It's appropriate that today is #tbt (Throw-back Thursday) because this week, marriage equality came to Hawai'i, the state where it all began, where the this long (and increasingly successful) fight for the freedom to marry we are in right now started.
Of course, that's not entirely true. The fight for the freedom to marry for the LGBT community began decades and decades ago, in small living rooms in New York and secret coffee shops in San Francisco and in the minds of a few forward-thinking law students. In the late 1960s, a gay couple asked for a marriage license in Minnesota; the Minnesota Supreme Court said no. The U.S. Supreme Court had no objection. That was a case called Baker v. Nelson and it ended in 1971, over 40 years ago! Jack Baker's and Michael McConnell's losing effort was the first salvo in the first generation of marriage cases.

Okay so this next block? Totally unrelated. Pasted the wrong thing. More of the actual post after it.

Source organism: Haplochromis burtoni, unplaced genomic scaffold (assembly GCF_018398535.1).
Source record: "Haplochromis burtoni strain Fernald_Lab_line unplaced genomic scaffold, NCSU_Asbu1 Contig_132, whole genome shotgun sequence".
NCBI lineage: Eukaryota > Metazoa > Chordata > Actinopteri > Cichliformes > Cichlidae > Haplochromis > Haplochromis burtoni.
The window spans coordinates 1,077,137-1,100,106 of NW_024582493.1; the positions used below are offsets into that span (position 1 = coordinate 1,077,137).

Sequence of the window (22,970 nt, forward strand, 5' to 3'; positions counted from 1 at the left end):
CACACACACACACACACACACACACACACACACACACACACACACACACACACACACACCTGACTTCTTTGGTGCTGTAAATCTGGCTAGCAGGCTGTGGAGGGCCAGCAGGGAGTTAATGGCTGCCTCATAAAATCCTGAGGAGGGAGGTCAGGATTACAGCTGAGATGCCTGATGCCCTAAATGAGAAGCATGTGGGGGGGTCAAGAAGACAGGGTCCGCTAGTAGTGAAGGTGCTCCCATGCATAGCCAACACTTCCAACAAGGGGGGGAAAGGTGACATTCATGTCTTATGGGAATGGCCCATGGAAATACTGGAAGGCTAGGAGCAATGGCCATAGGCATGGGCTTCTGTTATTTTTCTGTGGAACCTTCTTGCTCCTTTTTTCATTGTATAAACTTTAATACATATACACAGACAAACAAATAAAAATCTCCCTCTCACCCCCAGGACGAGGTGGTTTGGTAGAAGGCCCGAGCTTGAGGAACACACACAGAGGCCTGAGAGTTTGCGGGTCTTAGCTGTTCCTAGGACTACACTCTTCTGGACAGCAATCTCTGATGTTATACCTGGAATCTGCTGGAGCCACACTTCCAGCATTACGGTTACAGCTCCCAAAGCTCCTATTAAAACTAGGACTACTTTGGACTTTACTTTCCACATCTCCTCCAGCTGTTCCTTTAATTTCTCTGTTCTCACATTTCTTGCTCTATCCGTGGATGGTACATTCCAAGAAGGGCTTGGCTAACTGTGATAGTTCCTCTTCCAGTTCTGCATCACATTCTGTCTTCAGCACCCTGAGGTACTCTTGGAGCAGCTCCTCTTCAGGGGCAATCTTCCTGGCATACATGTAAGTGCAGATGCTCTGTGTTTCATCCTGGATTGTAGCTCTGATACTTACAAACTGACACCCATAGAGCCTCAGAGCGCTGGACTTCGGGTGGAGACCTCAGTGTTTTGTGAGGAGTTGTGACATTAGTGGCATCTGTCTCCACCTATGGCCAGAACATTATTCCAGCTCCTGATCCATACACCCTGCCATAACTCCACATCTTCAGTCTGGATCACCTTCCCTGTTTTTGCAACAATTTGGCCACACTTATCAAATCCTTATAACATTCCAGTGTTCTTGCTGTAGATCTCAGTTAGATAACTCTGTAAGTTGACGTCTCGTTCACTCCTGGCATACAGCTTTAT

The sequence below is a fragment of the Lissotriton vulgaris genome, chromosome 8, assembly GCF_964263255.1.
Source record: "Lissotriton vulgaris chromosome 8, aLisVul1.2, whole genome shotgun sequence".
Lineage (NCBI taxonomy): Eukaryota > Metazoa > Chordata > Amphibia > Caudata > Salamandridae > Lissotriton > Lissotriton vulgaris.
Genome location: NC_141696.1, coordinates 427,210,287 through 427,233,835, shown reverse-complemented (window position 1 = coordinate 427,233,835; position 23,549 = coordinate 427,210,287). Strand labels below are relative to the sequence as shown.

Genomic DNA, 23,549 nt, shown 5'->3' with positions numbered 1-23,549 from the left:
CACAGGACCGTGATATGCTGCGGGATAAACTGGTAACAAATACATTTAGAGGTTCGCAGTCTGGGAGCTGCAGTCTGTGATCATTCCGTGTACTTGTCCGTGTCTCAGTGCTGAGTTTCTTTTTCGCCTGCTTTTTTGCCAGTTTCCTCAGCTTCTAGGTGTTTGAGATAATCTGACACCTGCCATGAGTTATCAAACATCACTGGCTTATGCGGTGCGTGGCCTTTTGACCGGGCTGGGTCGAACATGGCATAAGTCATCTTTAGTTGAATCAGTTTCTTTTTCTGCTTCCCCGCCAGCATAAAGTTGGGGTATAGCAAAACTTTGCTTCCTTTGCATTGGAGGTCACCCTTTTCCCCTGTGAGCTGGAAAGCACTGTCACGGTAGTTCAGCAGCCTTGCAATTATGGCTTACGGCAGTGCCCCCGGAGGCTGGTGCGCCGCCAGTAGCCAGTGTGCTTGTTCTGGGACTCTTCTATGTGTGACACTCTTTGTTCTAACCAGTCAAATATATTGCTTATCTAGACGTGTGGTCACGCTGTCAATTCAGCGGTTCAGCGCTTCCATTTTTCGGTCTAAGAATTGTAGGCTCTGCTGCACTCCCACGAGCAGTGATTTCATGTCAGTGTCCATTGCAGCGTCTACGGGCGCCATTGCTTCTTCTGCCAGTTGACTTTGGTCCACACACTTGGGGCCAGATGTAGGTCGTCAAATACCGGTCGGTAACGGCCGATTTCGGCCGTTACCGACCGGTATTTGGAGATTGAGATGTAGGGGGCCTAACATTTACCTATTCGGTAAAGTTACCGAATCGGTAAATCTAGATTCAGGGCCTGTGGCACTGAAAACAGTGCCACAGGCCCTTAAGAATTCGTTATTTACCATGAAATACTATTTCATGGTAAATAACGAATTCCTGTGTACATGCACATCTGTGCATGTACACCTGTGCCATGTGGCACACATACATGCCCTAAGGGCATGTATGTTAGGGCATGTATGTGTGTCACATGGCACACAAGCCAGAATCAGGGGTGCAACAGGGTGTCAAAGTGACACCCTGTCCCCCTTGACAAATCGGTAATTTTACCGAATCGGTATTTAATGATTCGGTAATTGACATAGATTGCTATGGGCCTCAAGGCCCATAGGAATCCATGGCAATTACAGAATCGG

The current generation of marriage cases began in Hawai'i when three same-sex couples, including Ninia Baehr and Genora Dancel (pictured, right), asked the Hawai'i Department of Health for a marriage license, arguing that they met every state requirement for marriage except for the mere fact that each person loved someone of the same sex.
What happened next was remarkable.
Follow me AFTER THE JUMP to get the rest of the story and see how what happened in Hawai'i brought us to where we are today.